Glace cherries, curried peas, Peperami – we love anglers who think outside the tackle box to come up with perfectly strange bait ideas.
We’ve got the lowdown on some of the weird and wonderful concoctions anglers use to tempt their prey. Why not give them a try?
Meat you by the riverbank
The strong spicy flavour of Peperami makes it an excellent bait for winter and spring, when plainer flavoured pellets don’t pack enough punch to attract attention.
The crew at Gofishing fish their Peperami in “small chunks hair-rigged and fished alongside a PVA bag of pellets”. They say it’s the combination of flavoursome spices, garlic and fat that attracts fish like chub, barbel and even carp.
Meat loving sea anglers also rate bacon for bait. South West Sea Fishing say that although bacon isn’t the obvious choice, smoked or unsmoked rashers make great bait for catching Bass, Mullet, Pollock and Smoothhound. Here’s how they present it:
“Concertina it up the hook until it is tightly packed”
Bacon’s strong flavour draws the fish to it, then the softness of the meat works in your favour too. When the fish bites and you strike, the hook pulls straight through the bacon giving you a great chance of hooking your catch securely.
Go Fishing reckon tinned macaroni cheese is a “devastatingly effective” bait for luring carp and tench. Bites are near unmissable because the hook pulls straight through the soft pasta.
According to the Go fishing guys, the best way to bait your hook with macaroni is to:
“ Pass a large, round bend pattern straight through the inner, following the curve of the bait”.
As macaroni is so soft it can’t be cast, only lending itself to close range work using a pole rig.
The humble potato was once a popular carp bait, but fell out of fashion as more commercial products became available. Now is the time to rediscover spuds.
The King’s Lynn Angling Association‘s, Martin Chandler adapts a technique used by angling champion Bob Nudd: raw potatoes punched into 6 mm discs and dyed with coffee or gravy.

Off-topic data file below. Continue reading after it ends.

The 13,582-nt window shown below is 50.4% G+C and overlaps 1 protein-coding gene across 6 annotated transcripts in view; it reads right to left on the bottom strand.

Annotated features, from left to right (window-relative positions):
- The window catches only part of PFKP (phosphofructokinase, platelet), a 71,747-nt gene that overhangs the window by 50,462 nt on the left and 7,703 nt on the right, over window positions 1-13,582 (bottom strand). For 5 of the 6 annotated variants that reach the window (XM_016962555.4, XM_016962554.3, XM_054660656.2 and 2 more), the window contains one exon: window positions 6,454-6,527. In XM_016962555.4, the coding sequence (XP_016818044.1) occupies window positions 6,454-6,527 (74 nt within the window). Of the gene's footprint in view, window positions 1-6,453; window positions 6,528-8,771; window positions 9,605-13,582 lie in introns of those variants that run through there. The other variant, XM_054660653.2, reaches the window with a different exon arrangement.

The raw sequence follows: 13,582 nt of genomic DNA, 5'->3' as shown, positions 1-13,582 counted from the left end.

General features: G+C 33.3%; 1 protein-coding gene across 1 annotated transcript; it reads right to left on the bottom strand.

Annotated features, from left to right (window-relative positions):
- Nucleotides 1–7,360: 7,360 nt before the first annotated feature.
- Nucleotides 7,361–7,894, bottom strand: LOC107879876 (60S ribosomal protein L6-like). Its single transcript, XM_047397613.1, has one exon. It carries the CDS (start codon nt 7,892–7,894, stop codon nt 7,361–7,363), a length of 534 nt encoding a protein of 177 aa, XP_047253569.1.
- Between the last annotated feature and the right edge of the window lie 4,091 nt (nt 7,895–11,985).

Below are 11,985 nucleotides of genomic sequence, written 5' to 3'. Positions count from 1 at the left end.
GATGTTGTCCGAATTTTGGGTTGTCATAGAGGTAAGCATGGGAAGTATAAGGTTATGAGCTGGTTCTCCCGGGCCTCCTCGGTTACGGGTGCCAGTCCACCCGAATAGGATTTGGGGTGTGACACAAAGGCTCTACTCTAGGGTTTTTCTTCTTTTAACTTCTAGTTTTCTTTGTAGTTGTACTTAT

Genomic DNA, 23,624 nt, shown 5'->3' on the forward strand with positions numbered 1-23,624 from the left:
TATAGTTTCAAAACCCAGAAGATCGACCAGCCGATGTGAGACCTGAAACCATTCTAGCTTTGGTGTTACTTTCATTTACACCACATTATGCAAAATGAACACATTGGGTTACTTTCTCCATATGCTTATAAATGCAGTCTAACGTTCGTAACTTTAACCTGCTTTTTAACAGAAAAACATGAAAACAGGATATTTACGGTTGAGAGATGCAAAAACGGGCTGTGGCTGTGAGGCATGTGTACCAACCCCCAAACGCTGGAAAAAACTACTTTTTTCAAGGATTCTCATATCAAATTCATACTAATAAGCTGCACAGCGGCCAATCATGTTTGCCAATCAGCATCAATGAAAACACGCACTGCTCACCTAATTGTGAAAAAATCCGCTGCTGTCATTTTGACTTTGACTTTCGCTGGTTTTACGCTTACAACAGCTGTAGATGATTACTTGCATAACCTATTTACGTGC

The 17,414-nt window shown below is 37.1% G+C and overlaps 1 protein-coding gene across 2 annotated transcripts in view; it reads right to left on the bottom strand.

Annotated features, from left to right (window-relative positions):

For the summer months, Martin soaks raw potato discs in molasses and warm water. He says: “The molasses dyes the bait and gives it a sickly sweet flavour fish just love.”
Fishing in UK recommend that you make the potatoes softer by parboiling before cutting to pellet size and soaking in gravy or coffee.
Carp are suckers for strong flavours and veg baits make perfect carriers for added spices. Ian Gemson from Smartcarping recommends fishing with “curried baked beans using Fox armour mesh to keep the bait on the hair”. He says curried peas will do the job too.
Love it or hate it
You either love it or hate it, but fish love yeast extracts like Marmite. The naturally high vitamin content of the paste has a very strong smell, which is instantly attractive. Tim Richardson from Fish South West says it sends a message to the fish that there’s “soluble nutrition” leaking from your bait.
For a dynamite bait combination that’ll really get the fish biting, Tim mixes Marmite into a paste with flour, Parmesan cheese, garlic granules, curry spices, sea salt, eggs and liquid amino acids.
Angler’s Mail writer Colin Davidson smears Marmite on small chunks of white bread or dips dog biscuits or pellets in it to make them sticky and yeasty.
With Marmite, less is more. Colin reckons if you use too much of it on your pellets, you’ll turn a floater into a sinker, so use it sparingly.
Turn to jelly
Ever wondered whether fish have a sweet tooth or not? Fred Davis at Talk Angling reckons they do. On the lookout for a hookable soft pellet recipe that was inexpensive to prepare, he hit on powdered gelatine mixed with molasses.
Simply mix half a sachet of the gelatine into a 1/4 pint of water and add molasses or Activ-8. Allow the mixture to stand, then pour it over pellets, leaving them soak up the solution.
Angler’s Mail offer a similar idea to Fred’s, swapping the powdered gelatine for good old Rowntree’s Fruit Jelly.
Hook, line and sweetener!
From aniseed balls to pink shrimps, the sweet shop is your oyster. Mike Samways from catch-app recommends jelly babies, marshmallows or bubblegum balls for luring carp. But any sugary ingredient you have in your kitchen cupboard is worth a go – glace cherries are always a good bet.
Smartcarping’s Ian Gemson is also a fan of the sweet approach saying that that tic-tacs and even strawberry laces make great bait for chub and carp.
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